Addressing work intensification

For 18 months the union has engaged Catholic dioceses in discussions around ever increasing workloads for staff and measures to manage work intensification.

These complex issues confront teachers and other education staff on a daily basis and are a major source of frustration and stress for the profession.

Some steps have been taken by many Catholic employers through Work Practices Agreements to codify and regulate areas of teachers’ work, including reducing meeting time requirements, establishing guidelines for collecting data, responding to email communication and providing support for recent graduate teachers.

These are significant reforms, but they only scratch the surface of the root cause of the problem. Significant workload is caused by constant curriculum reform, programming overload, professional development requirements and compliance with a never ending set of demands generated by government, systems, schools and individuals themselves.

The task at hand is daunting but achievable – to establish and implement a regulatory framework that achieves a steamlined set of compliance measures, that eliminates unnecessary requirements around data collection and management and provides structures for programming and assessment that fulfill obligations without reinventing the proverbial wheel.

Many employers have shown good faith in acknowledging the validity and significance of this agenda and the importance of addressing it in meaningful ways. They have engaged in discussions around the problems confronting the profession.

However, the rhetoric has yet to be matched by significant reforms in the key areas, including the provision of time for professional collaboration and planning.

While 2020 has thrown up its own unique set of challenges, it should not be an excuse for inaction or delay by employers to continue engagement with their staff and the union to advance this important agenda.

Economic slowdown, enrolment concerns and sources of school funding are all a constant part of the landscape. This is a question of priorities and a question of producing smarter reform measures which tackle unnecessary work requirements at the source and which remove invalid compliance measures, eliminating duplication and redundant processes.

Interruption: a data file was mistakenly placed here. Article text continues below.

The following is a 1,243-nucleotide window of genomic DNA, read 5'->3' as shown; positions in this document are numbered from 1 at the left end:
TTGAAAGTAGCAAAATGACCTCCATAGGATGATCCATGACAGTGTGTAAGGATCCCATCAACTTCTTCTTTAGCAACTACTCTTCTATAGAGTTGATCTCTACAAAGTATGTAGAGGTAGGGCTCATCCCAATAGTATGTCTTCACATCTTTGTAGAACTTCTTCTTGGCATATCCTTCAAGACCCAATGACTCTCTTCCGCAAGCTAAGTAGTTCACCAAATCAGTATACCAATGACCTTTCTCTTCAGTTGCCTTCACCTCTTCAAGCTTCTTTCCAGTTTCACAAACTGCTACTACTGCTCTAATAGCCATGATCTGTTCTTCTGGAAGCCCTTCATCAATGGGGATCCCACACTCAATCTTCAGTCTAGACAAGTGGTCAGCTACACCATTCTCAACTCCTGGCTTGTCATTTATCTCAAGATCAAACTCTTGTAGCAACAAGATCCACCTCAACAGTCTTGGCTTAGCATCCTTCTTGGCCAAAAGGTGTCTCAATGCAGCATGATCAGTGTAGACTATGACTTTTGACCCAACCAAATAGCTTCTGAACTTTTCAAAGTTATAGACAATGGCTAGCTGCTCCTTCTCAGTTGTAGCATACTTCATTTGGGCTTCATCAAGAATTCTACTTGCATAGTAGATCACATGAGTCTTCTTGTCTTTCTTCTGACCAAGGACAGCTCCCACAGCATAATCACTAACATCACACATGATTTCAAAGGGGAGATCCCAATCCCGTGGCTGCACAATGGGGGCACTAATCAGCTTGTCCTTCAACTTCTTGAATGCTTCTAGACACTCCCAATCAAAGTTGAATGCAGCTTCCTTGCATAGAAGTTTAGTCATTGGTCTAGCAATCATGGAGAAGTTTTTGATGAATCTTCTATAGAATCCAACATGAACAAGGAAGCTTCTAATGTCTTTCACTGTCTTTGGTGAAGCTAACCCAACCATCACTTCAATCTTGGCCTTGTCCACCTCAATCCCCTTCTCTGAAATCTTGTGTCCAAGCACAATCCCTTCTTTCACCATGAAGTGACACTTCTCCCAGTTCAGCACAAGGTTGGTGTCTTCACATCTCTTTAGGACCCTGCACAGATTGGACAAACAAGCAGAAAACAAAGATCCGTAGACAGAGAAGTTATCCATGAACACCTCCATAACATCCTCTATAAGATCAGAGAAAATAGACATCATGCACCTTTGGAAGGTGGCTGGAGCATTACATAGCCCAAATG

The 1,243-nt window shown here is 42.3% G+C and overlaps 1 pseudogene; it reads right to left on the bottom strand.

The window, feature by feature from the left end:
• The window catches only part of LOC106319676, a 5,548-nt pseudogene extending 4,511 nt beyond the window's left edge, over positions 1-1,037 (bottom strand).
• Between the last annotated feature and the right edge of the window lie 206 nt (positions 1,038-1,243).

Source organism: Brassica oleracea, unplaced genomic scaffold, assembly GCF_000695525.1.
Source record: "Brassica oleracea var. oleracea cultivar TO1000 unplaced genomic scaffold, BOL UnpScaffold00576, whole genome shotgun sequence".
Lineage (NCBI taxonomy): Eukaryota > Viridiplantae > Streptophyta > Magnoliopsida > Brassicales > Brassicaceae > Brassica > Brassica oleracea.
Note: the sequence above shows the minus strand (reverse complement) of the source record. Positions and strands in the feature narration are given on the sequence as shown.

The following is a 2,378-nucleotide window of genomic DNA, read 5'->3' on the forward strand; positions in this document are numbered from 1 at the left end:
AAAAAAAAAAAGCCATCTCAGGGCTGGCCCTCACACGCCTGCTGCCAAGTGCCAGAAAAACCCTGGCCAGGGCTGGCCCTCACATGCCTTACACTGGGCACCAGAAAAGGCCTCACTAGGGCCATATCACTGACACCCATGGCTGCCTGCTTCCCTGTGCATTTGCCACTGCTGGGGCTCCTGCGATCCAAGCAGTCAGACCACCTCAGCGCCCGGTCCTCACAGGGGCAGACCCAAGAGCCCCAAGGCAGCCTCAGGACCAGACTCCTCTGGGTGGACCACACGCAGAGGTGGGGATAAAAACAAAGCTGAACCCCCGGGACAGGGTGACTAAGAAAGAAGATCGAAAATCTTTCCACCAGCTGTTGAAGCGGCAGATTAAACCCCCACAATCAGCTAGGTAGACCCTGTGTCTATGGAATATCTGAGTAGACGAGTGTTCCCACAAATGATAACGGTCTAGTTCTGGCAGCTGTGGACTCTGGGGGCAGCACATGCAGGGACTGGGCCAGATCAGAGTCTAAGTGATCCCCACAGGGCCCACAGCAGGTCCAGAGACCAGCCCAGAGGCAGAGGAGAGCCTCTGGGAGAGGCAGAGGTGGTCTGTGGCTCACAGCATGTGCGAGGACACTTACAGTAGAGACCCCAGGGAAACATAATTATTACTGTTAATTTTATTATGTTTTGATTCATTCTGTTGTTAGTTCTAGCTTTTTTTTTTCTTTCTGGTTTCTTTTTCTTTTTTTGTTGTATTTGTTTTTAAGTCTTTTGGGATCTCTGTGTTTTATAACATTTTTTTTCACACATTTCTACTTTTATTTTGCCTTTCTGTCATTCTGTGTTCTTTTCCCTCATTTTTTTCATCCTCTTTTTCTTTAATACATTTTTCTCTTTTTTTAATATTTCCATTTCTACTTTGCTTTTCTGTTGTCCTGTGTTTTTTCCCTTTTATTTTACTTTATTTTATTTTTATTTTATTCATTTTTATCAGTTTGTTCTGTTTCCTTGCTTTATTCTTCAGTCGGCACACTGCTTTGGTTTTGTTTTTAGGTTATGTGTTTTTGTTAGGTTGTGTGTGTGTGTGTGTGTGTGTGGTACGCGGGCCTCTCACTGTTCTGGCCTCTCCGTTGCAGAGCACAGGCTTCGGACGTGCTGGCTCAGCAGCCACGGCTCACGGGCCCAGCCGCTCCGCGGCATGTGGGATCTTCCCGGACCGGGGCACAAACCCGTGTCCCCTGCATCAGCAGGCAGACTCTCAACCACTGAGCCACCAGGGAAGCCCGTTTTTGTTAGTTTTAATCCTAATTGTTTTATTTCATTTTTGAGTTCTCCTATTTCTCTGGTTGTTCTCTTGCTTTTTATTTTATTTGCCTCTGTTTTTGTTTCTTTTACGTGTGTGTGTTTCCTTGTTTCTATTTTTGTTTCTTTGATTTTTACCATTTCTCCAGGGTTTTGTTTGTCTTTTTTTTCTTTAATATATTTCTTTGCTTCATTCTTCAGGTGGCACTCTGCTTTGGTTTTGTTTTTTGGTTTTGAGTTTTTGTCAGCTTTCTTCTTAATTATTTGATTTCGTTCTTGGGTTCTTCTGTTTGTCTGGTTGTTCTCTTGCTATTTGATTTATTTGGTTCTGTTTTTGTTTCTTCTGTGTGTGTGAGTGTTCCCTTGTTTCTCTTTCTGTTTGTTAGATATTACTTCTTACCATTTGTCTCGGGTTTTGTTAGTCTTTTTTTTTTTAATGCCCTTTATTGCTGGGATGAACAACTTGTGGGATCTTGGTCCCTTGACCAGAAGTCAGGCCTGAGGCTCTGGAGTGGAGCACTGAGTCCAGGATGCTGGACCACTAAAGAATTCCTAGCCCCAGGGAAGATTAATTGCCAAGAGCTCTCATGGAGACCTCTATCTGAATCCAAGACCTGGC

At its core, this agenda aims to reinstate the central importance of teaching in the workload demands on teachers and education staff and the elimination of bureaucracy and administrative burden which increasingly supplants it. As many in the profession say ‘let teachers teach’.

This letter from a long standing IEU member working in a Catholic secondary school gives insight to the daily routine many teachers face.

In 2021 the union will accelerate its work around measures to address work intensification and seek further member support and engagement in this work.

Dear members

I appreciate the efforts of the IEU in gaining us salary increases, particularly in these difficult times.

However, the real issue is our teaching loads. Our current load of 20 hours face-to-face teaching is, frankly, anachronistic. While it may have been reasonable in the past, teaching in 2020 is a lot more onerous.

Here are just a couple of examples of what we now have to do:

Programs are overly detailed; we’re told that they should be like this so ‘that anyone can come in, pick up the program and teach from it’. I would have thought that if you are a teacher in my key learning area that you wouldn’t need so much detail. In rewriting programs I feel as though I am a ‘prac’ teacher writing out lesson plans.

Tests are no longer ‘one size fits all’. We now need to create ‘modified’ tasks, then get them approved by the learning support teacher. Some students need more time to complete the task, others need it printed on different coloured paper, others need a word bank included, etc. And then, how do we extend the more capable students? Furthermore, with the shift away from using textbooks, this means that more time is needed to find, develop and modify resources and activities.

Parents’ voices are getting louder and more demanding. How much time do we now spend explaining their children’s results to them?

SALT modules: this, too, has been added to our ‘to do’ list.

I’m sure other members could add more duties.

Brian Doughan
IEU member-30 plus years